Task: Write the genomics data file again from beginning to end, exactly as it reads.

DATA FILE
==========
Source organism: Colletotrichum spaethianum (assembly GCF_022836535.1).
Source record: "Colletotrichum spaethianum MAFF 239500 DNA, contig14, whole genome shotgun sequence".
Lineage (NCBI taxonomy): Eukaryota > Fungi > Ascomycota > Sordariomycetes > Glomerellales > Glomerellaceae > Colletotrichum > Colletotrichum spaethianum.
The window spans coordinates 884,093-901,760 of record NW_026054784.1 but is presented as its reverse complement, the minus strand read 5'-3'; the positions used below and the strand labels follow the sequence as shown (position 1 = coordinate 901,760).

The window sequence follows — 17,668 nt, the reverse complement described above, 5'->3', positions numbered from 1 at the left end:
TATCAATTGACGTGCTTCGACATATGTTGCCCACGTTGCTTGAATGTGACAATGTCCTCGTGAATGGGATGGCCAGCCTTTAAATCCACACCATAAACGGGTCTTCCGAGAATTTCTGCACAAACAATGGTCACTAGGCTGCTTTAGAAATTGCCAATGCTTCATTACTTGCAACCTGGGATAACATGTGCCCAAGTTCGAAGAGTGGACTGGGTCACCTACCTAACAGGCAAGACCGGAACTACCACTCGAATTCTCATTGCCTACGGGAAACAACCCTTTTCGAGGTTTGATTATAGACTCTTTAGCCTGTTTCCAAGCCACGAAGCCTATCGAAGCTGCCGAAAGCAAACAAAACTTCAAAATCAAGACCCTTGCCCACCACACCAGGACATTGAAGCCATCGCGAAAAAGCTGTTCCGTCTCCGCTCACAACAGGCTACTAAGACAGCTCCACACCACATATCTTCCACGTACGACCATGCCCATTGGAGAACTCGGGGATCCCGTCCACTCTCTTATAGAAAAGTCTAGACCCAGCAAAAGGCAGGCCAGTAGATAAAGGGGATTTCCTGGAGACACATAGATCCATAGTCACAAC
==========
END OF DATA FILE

Source organism: Colletotrichum spaethianum (assembly GCF_022836535.1).
Source record: "Colletotrichum spaethianum MAFF 239500 DNA, contig14, whole genome shotgun sequence".
Lineage (NCBI taxonomy): Eukaryota > Fungi > Ascomycota > Sordariomycetes > Glomerellales > Glomerellaceae > Colletotrichum > Colletotrichum spaethianum.
The window spans coordinates 884,093-901,760 of record NW_026054784.1 but is presented as its reverse complement, the minus strand read 5'-3'; the positions used below and the strand labels follow the sequence as shown (position 1 = coordinate 901,760).

The window sequence follows — 17,668 nt, the reverse complement described above, 5'->3', positions numbered from 1 at the left end:
TATCAATTGACGTGCTTCGACATATGTTGCCCACGTTGCTTGAATGTGACAATGTCCTCGTGAATGGGATGGCCAGCCTTTAAATCCACACCATAAACGGGTCTTCCGAGAATTTCTGCACAAACAATGGTCACTAGGCTGCTTTAGAAATTGCCAATGCTTCATTACTTGCAACCTGGGATAACATGTGCCCAAGTTCGAAGAGTGGACTGGGTCACCTACCTAACAGGCAAGACCGGAACTACCACTCGAATTCTCATTGCCTACGGGAAACAACCCTTTTCGAGGTTTGATTATAGACTCTTTAGCCTGTTTCCAAGCCACGAAGCCTATCGAAGCTGCCGAAAGCAAACAAAACTTCAAAATCAAGACCCTTGCCCACCACACCAGGACATTGAAGCCATCGCGAAAAAGCTGTTCCGTCTCCGCTCACAACAGGCTACTAAGACAGCTCCACACCACATATCTTCCACGTACGACCATGCCCATTGGAGAACTCGGGGATCCCGTCCACTCTCTTATAGAAAAGTCTAGACCCAGCAAAAGGCAGGCCAGTAGATAAAGGGGATTTCCTGGAGACACATAGATCCATAGTCACAAC